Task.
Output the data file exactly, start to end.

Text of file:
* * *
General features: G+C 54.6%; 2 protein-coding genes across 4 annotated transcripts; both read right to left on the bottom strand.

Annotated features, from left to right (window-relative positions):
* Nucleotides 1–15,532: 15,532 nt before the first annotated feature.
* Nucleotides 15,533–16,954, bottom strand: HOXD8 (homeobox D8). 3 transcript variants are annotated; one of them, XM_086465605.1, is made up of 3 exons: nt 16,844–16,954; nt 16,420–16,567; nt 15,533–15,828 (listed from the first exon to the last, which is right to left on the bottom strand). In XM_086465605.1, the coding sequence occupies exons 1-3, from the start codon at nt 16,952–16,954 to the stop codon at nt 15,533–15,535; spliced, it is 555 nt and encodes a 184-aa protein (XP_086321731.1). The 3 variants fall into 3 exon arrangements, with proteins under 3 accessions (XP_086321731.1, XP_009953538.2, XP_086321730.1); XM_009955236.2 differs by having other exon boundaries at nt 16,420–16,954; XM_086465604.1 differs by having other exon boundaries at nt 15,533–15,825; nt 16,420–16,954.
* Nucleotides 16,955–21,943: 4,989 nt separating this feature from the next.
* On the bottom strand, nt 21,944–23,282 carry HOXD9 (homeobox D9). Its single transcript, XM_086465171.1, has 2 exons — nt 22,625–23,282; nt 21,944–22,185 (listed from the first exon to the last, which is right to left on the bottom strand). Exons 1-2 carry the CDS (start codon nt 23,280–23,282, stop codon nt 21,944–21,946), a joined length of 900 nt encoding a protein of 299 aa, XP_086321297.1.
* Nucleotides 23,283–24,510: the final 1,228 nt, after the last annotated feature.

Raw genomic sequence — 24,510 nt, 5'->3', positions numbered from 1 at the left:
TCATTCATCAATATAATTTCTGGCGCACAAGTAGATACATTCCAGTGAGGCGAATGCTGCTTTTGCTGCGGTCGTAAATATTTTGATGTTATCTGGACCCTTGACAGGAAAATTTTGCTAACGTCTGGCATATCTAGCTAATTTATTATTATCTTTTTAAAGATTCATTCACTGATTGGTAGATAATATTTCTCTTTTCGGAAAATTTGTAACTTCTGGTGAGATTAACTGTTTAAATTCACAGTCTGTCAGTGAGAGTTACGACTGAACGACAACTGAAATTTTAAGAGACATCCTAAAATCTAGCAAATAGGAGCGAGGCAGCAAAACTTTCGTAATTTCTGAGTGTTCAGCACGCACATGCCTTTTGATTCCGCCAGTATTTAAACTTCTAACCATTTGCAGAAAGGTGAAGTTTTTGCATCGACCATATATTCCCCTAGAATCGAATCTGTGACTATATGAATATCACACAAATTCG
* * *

General features: G+C 54.6%; 2 protein-coding genes across 4 annotated transcripts; both read right to left on the bottom strand.

Annotated features, from left to right (window-relative positions):
* Nucleotides 1–15,532: 15,532 nt before the first annotated feature.
* Nucleotides 15,533–16,954, bottom strand: HOXD8 (homeobox D8). 3 transcript variants are annotated; one of them, XM_086465605.1, is made up of 3 exons: nt 16,844–16,954; nt 16,420–16,567; nt 15,533–15,828 (listed from the first exon to the last, which is right to left on the bottom strand). In XM_086465605.1, the coding sequence occupies exons 1-3, from the start codon at nt 16,952–16,954 to the stop codon at nt 15,533–15,535; spliced, it is 555 nt and encodes a 184-aa protein (XP_086321731.1). The 3 variants fall into 3 exon arrangements, with proteins under 3 accessions (XP_086321731.1, XP_009953538.2, XP_086321730.1); XM_009955236.2 differs by having other exon boundaries at nt 16,420–16,954; XM_086465604.1 differs by having other exon boundaries at nt 15,533–15,825; nt 16,420–16,954.
* Nucleotides 16,955–21,943: 4,989 nt separating this feature from the next.
* On the bottom strand, nt 21,944–23,282 carry HOXD9 (homeobox D9). Its single transcript, XM_086465171.1, has 2 exons — nt 22,625–23,282; nt 21,944–22,185 (listed from the first exon to the last, which is right to left on the bottom strand). Exons 1-2 carry the CDS (start codon nt 23,280–23,282, stop codon nt 21,944–21,946), a joined length of 900 nt encoding a protein of 299 aa, XP_086321297.1.
* Nucleotides 23,283–24,510: the final 1,228 nt, after the last annotated feature.

Raw genomic sequence — 24,510 nt, 5'->3', positions numbered from 1 at the left:
TCATTCATCAATATAATTTCTGGCGCACAAGTAGATACATTCCAGTGAGGCGAATGCTGCTTTTGCTGCGGTCGTAAATATTTTGATGTTATCTGGACCCTTGACAGGAAAATTTTGCTAACGTCTGGCATATCTAGCTAATTTATTATTATCTTTTTAAAGATTCATTCACTGATTGGTAGATAATATTTCTCTTTTCGGAAAATTTGTAACTTCTGGTGAGATTAACTGTTTAAATTCACAGTCTGTCAGTGAGAGTTACGACTGAACGACAACTGAAATTTTAAGAGACATCCTAAAATCTAGCAAATAGGAGCGAGGCAGCAAAACTTTCGTAATTTCTGAGTGTTCAGCACGCACATGCCTTTTGATTCCGCCAGTATTTAAACTTCTAACCATTTGCAGAAAGGTGAAGTTTTTGCATCGACCATATATTCCCCTAGAATCGAATCTGTGACTATATGAATATCACACAAATTCG